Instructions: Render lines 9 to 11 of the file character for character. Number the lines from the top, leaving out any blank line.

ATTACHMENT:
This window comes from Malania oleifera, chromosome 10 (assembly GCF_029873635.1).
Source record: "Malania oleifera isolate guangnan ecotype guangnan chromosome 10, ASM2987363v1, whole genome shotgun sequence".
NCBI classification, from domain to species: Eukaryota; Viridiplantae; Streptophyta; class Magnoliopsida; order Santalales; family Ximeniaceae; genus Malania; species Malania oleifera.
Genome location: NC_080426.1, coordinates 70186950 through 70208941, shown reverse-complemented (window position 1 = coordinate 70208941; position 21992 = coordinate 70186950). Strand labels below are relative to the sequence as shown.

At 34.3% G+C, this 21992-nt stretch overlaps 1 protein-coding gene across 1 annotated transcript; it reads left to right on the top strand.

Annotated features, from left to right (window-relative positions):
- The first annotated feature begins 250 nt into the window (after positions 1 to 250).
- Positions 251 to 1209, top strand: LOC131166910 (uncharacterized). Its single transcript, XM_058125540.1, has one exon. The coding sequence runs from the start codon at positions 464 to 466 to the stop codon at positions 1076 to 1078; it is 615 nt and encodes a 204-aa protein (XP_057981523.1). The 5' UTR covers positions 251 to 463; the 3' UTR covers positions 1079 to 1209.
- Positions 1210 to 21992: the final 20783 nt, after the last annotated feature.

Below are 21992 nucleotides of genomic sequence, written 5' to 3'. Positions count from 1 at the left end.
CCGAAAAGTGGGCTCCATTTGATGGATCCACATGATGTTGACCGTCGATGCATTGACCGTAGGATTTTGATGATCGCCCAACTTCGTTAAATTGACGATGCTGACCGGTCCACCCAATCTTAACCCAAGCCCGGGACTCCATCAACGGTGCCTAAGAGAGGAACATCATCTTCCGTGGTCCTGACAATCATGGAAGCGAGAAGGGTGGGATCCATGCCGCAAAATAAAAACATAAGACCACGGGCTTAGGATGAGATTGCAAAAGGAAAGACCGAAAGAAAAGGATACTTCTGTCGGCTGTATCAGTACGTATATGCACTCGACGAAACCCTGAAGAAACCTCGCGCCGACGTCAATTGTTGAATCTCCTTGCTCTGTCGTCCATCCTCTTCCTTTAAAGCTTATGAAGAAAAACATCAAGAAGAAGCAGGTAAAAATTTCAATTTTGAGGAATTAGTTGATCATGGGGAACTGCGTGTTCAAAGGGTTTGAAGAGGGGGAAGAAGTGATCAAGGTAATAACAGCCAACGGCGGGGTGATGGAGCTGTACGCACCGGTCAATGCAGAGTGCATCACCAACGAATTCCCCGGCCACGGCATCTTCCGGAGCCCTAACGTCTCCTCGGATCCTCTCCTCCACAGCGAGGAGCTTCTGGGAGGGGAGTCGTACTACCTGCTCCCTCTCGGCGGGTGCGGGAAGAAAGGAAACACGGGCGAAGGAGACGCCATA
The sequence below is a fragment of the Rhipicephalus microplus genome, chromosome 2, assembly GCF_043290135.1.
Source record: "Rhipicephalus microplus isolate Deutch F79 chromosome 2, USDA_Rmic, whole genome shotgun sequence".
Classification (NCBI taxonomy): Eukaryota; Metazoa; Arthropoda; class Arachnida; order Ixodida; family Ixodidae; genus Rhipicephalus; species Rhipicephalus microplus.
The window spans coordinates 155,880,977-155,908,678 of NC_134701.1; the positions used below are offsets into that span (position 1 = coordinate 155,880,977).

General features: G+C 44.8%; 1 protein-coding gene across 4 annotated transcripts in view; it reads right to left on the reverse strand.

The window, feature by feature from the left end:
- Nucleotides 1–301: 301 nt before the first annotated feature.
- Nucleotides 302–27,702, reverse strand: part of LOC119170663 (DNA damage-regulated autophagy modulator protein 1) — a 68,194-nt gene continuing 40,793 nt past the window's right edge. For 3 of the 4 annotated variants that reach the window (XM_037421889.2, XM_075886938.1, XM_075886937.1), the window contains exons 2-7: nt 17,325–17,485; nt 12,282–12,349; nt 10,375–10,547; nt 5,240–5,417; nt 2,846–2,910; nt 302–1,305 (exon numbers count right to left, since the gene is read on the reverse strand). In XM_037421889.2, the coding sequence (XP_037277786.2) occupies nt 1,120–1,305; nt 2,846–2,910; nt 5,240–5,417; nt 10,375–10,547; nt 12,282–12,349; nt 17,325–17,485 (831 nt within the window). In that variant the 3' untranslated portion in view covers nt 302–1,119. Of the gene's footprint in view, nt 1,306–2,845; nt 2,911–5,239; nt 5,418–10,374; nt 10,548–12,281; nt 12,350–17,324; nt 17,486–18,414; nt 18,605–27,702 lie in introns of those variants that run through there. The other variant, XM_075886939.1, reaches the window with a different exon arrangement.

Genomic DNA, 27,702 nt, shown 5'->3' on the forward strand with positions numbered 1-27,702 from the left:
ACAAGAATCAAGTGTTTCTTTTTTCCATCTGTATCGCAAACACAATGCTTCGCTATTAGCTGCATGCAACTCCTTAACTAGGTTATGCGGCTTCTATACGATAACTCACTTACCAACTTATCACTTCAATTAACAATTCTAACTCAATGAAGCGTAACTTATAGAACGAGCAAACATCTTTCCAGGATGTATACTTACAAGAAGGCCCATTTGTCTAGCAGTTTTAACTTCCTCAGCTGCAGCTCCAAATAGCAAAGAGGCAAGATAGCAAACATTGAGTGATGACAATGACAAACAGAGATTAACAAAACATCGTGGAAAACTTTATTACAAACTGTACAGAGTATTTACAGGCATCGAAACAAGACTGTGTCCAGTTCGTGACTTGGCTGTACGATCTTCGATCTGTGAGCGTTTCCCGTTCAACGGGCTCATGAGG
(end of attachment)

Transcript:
- Positions 1210 to 21992: the final 20783 nt, after the last annotated feature.

Below are 21992 nucleotides of genomic sequence, written 5' to 3'. Positions count from 1 at the left end.
CCGAAAAGTGGGCTCCATTTGATGGATCCACATGATGTTGACCGTCGATGCATTGACCGTAGGATTTTGATGATCGCCCAACTTCGTTAAATTGACGATGCTGACCGGTCCACCCAATCTTAACCCAAGCCCGGGACTCCATCAACGGTGCCTAAGAGAGGAACATCATCTTCCGTGGTCCTGACAATCATGGAAGCGAGAAGGGTGGGATCCATGCCGCAAAATAAAAACATAAGACCACGGGCTTAGGATGAGATTGCAAAAGGAAAGACCGAAAGAAAAGGATACTTCTGTCGGCTGTATCAGTACGTATATGCACTCGACGAAACCCTGAAGAAACCTCGCGCCGACGTCAATTGTTGAATCTCCTTGCTCTGTCGTCCATCCTCTTCCTTTAAAGCTTATGAAGAAAAACATCAAGAAGAAGCAGGTAAAAATTTCAATTTTGAGGAATTAGTTGATCATGGGGAACTGCGTGTTCAAAGGGTTTGAAGAGGGGGAAGAAGTGATCAAGGTAATAACAGCCAACGGCGGGGTGATGGAGCTGTACGCACCGGTCAATGCAGAGTGCATCACCAACGAATTCCCCGGCCACGGCATCTTCCGGAGCCCTAACGTCTCCTCGGATCCTCTCCTCCACAGCGAGGAGCTTCTGGGAGGGGAGTCGTACTACCTGCTCCCTCTCGGCGGGTGCGGGAAGAAAGGAAACACGGGCGAAGGAGACGCCATA